If you find yourself with an hour to spare in Cruz Bay, and you don’t feel like shopping, bar hopping or people watching, the St. John Historical Society has provided yet another option.
In 2021, the Historical Society published a walking tour map of Cruz Bay – highlighting 20 sites of interest scattered throughout the town – with the hopes that local youths and others could share their island pride by leading walking tours for visitors.
Although recurring waves of COVID-19 infections have scuttled plans to provide organized tours, for now, the map is for sale for $10 at several sites throughout Cruz Bay for visitors or residents who are interested in the cultural aspects of their surroundings.
“This is an historic town, it’s not just a beach and a bar,” said Lonnie Willis, president of the St. John Historical Society. A business owner in the community for more than 45 years, Willis said she has often been asked, “What is there to see here?”
At first glance, it may not seem to be much, at least in comparison to the oldest portions of Charlotte Amalie, Christiansted, and Frederiksted, which are all colonial towns with architecture that is recognizably “historical.”
Cruz Bay, however, earned its status as National Historic District in 2016, not for its stately buildings, but more for “a number of modest wooden vernacular cottages, which up until not too long ago represented the majority of Cruz Bay’s residential and commercial structures,” according to David Knight Sr.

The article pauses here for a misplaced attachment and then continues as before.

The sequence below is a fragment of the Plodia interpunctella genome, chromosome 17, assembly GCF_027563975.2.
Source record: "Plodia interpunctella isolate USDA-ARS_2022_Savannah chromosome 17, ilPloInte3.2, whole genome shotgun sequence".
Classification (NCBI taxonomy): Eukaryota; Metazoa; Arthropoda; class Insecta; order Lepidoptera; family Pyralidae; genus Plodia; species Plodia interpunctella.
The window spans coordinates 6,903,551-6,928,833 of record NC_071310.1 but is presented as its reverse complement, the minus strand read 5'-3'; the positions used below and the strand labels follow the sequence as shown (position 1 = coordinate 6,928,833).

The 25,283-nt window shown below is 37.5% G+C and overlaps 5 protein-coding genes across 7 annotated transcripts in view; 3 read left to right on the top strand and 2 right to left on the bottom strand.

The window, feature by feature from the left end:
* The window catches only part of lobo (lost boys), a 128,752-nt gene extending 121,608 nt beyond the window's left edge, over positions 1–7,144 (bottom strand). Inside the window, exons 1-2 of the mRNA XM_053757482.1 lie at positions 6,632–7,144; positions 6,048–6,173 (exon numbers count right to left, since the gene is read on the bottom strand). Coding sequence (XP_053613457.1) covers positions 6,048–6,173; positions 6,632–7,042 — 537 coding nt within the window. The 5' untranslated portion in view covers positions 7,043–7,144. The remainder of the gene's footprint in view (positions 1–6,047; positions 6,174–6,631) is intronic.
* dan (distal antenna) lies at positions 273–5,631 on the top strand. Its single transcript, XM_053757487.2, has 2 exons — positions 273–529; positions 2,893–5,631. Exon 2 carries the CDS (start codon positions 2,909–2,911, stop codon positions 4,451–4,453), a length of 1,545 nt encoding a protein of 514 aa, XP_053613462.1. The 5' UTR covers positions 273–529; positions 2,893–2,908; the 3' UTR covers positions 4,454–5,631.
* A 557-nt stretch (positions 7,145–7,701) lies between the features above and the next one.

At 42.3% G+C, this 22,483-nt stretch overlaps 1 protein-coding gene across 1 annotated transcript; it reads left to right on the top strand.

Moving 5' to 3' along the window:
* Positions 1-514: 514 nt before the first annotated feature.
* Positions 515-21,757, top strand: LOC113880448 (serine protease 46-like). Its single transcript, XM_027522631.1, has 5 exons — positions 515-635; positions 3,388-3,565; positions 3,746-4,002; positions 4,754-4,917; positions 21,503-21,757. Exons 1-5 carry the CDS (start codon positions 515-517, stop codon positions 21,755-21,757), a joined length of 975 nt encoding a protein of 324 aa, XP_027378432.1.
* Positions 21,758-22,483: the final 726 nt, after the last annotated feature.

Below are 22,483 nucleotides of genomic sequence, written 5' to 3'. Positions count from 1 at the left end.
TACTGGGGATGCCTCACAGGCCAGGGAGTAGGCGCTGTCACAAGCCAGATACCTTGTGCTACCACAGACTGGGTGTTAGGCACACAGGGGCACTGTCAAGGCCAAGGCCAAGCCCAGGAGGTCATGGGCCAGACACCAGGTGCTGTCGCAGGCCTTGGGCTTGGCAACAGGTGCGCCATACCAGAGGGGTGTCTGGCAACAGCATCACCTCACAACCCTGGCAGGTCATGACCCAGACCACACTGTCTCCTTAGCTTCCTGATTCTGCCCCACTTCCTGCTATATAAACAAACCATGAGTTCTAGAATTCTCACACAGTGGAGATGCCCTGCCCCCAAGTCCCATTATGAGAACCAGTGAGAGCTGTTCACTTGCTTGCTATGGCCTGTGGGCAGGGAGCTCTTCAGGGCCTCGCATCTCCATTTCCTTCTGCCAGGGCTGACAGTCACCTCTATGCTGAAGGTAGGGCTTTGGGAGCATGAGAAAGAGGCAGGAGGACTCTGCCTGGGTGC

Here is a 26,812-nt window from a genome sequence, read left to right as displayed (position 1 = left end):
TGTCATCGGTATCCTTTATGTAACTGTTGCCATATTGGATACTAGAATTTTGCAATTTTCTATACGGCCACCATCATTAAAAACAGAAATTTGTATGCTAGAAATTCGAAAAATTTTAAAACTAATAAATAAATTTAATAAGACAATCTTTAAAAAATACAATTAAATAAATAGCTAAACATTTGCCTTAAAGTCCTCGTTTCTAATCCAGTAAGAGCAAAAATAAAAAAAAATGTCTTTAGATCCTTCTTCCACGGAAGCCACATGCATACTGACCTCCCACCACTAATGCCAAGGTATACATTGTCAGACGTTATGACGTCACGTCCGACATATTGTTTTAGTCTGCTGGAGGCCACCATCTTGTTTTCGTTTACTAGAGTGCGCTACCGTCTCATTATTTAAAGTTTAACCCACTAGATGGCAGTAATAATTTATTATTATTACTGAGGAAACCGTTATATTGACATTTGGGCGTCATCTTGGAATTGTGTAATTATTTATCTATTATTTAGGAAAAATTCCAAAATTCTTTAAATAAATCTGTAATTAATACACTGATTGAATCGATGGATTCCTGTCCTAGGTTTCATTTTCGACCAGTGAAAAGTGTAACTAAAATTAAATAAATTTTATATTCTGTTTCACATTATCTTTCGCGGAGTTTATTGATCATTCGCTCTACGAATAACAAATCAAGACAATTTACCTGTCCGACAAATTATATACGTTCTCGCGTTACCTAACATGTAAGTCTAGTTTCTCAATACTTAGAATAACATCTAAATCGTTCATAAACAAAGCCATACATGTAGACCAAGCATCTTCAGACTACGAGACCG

Knight was selected by the V.I. State Historic Preservation Office several years ago to conduct the study to determine if Cruz Bay met the qualifications to be designated as a historic district. Since then, he’s literally written the book on Cruz Bay: “Cruz Bay from Conquest to Exploitation, a Forgotten History,” which was published in April 2017.
The walking map guides visitors from the ferry dock, where a cannon used in defense (perhaps against the invading Spanish, perhaps against the rebelling enslaved,) is displayed next to a plaque honoring Capt. Loredon L. Boynes, the patriarch of one of the ferry companies.
Immediately across the street is Frank Powell Sr. Park, which features a gazebo that appears to be historic but was actually built in 1993. The Historic Map contains a photo of the wooden structure that it replaced.
From the park, visitors can head to the north towards the Battery, originally a fortress and a garrison that is now the official residence of the governor in Cruz Bay. The building was rehabilitated following Hurricane Irma.
If they prefer, visitors can head south to view sites like Gilbert Sprauve’s cottage which once served as the local office of the V.I. Legislature. They then can loop around the historic district past the Julius E. Sprauve Building and the Nazareth Lutheran Church whose congregation dates back to 1720.
The map directs visitors to wander further afield, for example, to the Estate Enighed Great House which served as St. John’s library before falling into disrepair prior to Hurricane Irma in 2017.
The map, which includes a timeline of the establishment of the town of Cruz Bay and a page of intriguing old photos, can be ordered online here or purchased in Cruz Bay at Bajo el Sol, the Papaya Café, the National Park Visitors Center, and St. John Expeditions.
David Knight’s book is available at Bajo el Sol on St. John, the Caribbean Genealogy Library on St. Thomas, and online here.